Up to that point, Inoue wanted to create a “big city” style of dining rarely found in small, regional locations. In contrast, he explains, his aim now is to present the kind of dishes that can only be found in the countryside, close to the source of his ingredients and imbued with the flavors and stories of his immediate environment.

Fugu blowfish served with garlic greens and flowering wild sanshō pepper. | NAOH INC.
Ko-ika (young squid) with spring cabbage, mustard flowers, coriander leaf and local Shimabara lemon. | NAOH INC.

Two things have not changed, though. Inoue’s wife remains by his side, providing essential assistance and critiques. And Inoue still cooks entirely solo, preparing everything from scratch.

He starts his day by driving deep into the lush forests on the lower slopes of the volcano. The destination is a noted spring, where he loads up with enough pristine mountain water for his cooking needs.

To underline the importance of its role in his kitchen, this water comprises the very first serving of your meal, brewed with hakucha (white tea) leaves grown by an organic farmer in Higashisonogi, a noted tea area in the north of the prefecture. Simultaneously soothing and elevating, this pale golden liquor primes your palate for the food that is to follow.

A typical meal might open with a tiny tartlet of butter seasoned with etari no shiokara, the fermented innards of the local anchovy; a generous scoop of murasaki uni sea urchin on a small pastry base; and a cut of aji (horse mackerel) sashimi wrapped in a sliver of red daikon with a dab of his grandmother’s homemade yuzu koshō (citrus-chili) relish.

If you are lucky, more sea urchin may follow, paired with the flesh and liver of okoze, the ugly, deadly (but delicious) stonefish. Inoue likes to add extra umami by covering it with foam prepared from konbu kelp harvested directly offshore.

Many of his specialties are regional dishes, adapted and reworked. He sears ganba, the local name for fugu blowfish, over flames of rice straw, to serve with garlic greens and flowering wild sanshō pepper. He dunks delicate tenobe sōmen wheat noodles into a dark, savory sauce of crab innards, twists them tight like capellini pasta, then loads them up with crab meat seasoned with rich tomalley.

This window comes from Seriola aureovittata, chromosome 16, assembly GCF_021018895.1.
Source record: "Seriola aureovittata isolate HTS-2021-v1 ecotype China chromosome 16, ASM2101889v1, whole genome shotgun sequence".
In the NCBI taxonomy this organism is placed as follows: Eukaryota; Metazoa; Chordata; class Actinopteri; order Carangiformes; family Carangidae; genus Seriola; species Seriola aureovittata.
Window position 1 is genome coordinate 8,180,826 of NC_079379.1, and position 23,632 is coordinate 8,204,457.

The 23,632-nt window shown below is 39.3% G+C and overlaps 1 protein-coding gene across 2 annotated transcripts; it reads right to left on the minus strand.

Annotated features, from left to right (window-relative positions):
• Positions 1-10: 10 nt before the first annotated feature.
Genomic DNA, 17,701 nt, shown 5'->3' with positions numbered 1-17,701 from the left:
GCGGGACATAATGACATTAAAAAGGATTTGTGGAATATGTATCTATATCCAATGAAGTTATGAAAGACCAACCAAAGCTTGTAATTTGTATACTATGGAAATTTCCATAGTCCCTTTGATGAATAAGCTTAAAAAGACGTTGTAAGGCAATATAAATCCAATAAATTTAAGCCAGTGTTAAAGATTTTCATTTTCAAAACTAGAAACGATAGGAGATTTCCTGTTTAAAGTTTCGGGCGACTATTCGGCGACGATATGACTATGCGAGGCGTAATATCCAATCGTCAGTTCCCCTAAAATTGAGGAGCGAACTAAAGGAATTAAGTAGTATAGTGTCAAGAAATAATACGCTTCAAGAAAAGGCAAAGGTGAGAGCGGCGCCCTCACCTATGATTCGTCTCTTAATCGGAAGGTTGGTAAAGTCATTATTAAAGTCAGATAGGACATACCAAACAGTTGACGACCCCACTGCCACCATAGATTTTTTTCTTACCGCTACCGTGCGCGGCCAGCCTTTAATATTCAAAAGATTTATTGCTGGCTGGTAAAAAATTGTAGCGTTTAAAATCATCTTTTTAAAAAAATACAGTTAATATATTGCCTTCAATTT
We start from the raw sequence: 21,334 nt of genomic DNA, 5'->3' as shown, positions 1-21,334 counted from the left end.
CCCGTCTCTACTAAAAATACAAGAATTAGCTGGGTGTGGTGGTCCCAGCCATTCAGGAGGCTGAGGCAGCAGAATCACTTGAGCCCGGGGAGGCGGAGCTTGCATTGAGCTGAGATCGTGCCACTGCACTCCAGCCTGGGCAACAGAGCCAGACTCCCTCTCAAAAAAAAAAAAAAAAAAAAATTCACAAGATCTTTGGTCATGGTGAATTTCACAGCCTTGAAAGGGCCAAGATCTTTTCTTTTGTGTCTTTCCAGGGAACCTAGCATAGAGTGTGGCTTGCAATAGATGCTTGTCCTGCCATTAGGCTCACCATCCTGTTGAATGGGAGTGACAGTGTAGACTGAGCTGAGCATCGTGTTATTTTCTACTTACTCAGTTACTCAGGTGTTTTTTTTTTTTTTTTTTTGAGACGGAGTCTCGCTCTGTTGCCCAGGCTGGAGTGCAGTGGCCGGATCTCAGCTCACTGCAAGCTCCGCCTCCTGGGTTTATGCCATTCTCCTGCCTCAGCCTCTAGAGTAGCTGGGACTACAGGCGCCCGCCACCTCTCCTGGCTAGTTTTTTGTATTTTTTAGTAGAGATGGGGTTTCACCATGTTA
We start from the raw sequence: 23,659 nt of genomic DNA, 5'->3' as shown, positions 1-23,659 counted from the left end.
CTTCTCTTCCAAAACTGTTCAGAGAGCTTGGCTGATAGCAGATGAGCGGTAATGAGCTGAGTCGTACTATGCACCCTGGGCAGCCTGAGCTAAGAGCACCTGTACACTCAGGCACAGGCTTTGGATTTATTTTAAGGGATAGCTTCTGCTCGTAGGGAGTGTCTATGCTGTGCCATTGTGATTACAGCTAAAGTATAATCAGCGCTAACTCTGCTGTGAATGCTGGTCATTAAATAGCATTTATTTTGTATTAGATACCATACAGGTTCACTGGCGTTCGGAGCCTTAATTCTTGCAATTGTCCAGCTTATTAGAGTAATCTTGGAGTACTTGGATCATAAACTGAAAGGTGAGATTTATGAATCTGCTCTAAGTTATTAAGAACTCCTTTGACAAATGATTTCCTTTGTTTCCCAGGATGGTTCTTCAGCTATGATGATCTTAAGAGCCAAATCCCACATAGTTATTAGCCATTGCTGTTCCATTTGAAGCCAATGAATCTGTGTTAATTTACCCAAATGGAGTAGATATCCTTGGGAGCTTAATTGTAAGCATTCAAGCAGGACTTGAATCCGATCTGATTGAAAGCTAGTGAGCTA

The Italian influences come to the fore again as Inoue pulls out bruschetta and piles it up with more citrus-drizzled crab meat. Then he breads and deep-fries fillets of tachi-uo (cutlass fish), over which he heaps a veil of prosciutto slivers straight from his handsome tabletop Berkel slicer.

Chef Takahiro Inoue serves “satohama gastronomy,” meals that represent coexistence with his environment. | NAOH INC.
Chef Takahiro Inoue serves “satohama gastronomy,” meals that represent coexistence with his environment. | NAOH INC.

One of the meal’s showstoppers is likely to be kue (grouper), a Kyushu specialty, which Inoue simply steams lightly to loosen the collagen that covers the soft, white meat. Nor should you be surprised when he proffers a whole abalone that he’s cooked low and slow in mountain water since early morning. Deep-fried in butter, then sliced and served with ebony-black sauce made from its liver, this would form the crescendo of any meal.

To close, there will be rice cooked in a ceramic hotpot, plus a light dessert. As you sit back, replete, it is worth casting an eye over the menu once again. Inoue likes to call his cuisine “satohama gastronomy,” using a portmanteau of the Japanese words for “village” and “shoreline” to express his sense of connection with and appreciation for both soil and sea.

He also lists his main suppliers, in gratitude for their work. Seafood from his father’s store, naturally, but also from a specialist fish merchant in nearby Amakusa, Kumamoto Prefecture; rice, fresh produce, fruit and flowers from trusted organic growers in the fertile foothills of Mount Unzen; continuing with salt, tea, butter and dairy; and, under the heading of “nature,” his source for that vital water.

It is Inoue’s reminder and acknowledgement that it is not so much his skills or ingredients, but the land itself and the surrounding ocean that underpin Pesceco.

The Japan Times Cube’s annual “Destination Restaurants” selection showcases the abundant food culture on offer outside of Japan’s major cities.

Shinbabamachi 223-1, Shimabara, Nagasaki 855-0033; 0957-73-9014; pesceco.com; open daily, lunch from 12 p.m., dinner from 7 p.m.; reservations required; set menu from ¥17,600, wine pairing from ¥7,700; takeout not available; nearest station Shimabara; nonsmoking; major cards accepted; Japanese menu; little English spoken